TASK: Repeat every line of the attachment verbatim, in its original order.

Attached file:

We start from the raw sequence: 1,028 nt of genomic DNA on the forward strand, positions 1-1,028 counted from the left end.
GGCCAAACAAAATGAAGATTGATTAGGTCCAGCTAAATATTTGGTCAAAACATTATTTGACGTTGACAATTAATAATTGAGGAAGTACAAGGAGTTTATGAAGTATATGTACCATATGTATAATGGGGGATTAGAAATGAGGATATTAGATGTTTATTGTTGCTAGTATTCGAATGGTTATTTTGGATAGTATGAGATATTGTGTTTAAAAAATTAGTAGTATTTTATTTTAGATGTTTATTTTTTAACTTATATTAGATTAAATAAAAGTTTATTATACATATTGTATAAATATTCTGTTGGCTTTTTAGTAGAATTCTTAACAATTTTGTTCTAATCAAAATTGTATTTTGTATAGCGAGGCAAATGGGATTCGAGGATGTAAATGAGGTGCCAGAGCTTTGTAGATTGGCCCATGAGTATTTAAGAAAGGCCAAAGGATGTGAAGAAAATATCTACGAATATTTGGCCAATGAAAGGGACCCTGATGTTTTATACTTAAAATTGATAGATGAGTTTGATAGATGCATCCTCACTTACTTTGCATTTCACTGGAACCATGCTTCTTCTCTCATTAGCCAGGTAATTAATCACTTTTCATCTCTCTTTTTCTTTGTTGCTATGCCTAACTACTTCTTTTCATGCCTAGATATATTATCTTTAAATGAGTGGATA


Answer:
We start from the raw sequence: 1,028 nt of genomic DNA on the forward strand, positions 1-1,028 counted from the left end.
GGCCAAACAAAATGAAGATTGATTAGGTCCAGCTAAATATTTGGTCAAAACATTATTTGACGTTGACAATTAATAATTGAGGAAGTACAAGGAGTTTATGAAGTATATGTACCATATGTATAATGGGGGATTAGAAATGAGGATATTAGATGTTTATTGTTGCTAGTATTCGAATGGTTATTTTGGATAGTATGAGATATTGTGTTTAAAAAATTAGTAGTATTTTATTTTAGATGTTTATTTTTTAACTTATATTAGATTAAATAAAAGTTTATTATACATATTGTATAAATATTCTGTTGGCTTTTTAGTAGAATTCTTAACAATTTTGTTCTAATCAAAATTGTATTTTGTATAGCGAGGCAAATGGGATTCGAGGATGTAAATGAGGTGCCAGAGCTTTGTAGATTGGCCCATGAGTATTTAAGAAAGGCCAAAGGATGTGAAGAAAATATCTACGAATATTTGGCCAATGAAAGGGACCCTGATGTTTTATACTTAAAATTGATAGATGAGTTTGATAGATGCATCCTCACTTACTTTGCATTTCACTGGAACCATGCTTCTTCTCTCATTAGCCAGGTAATTAATCACTTTTCATCTCTCTTTTTCTTTGTTGCTATGCCTAACTACTTCTTTTCATGCCTAGATATATTATCTTTAAATGAGTGGATA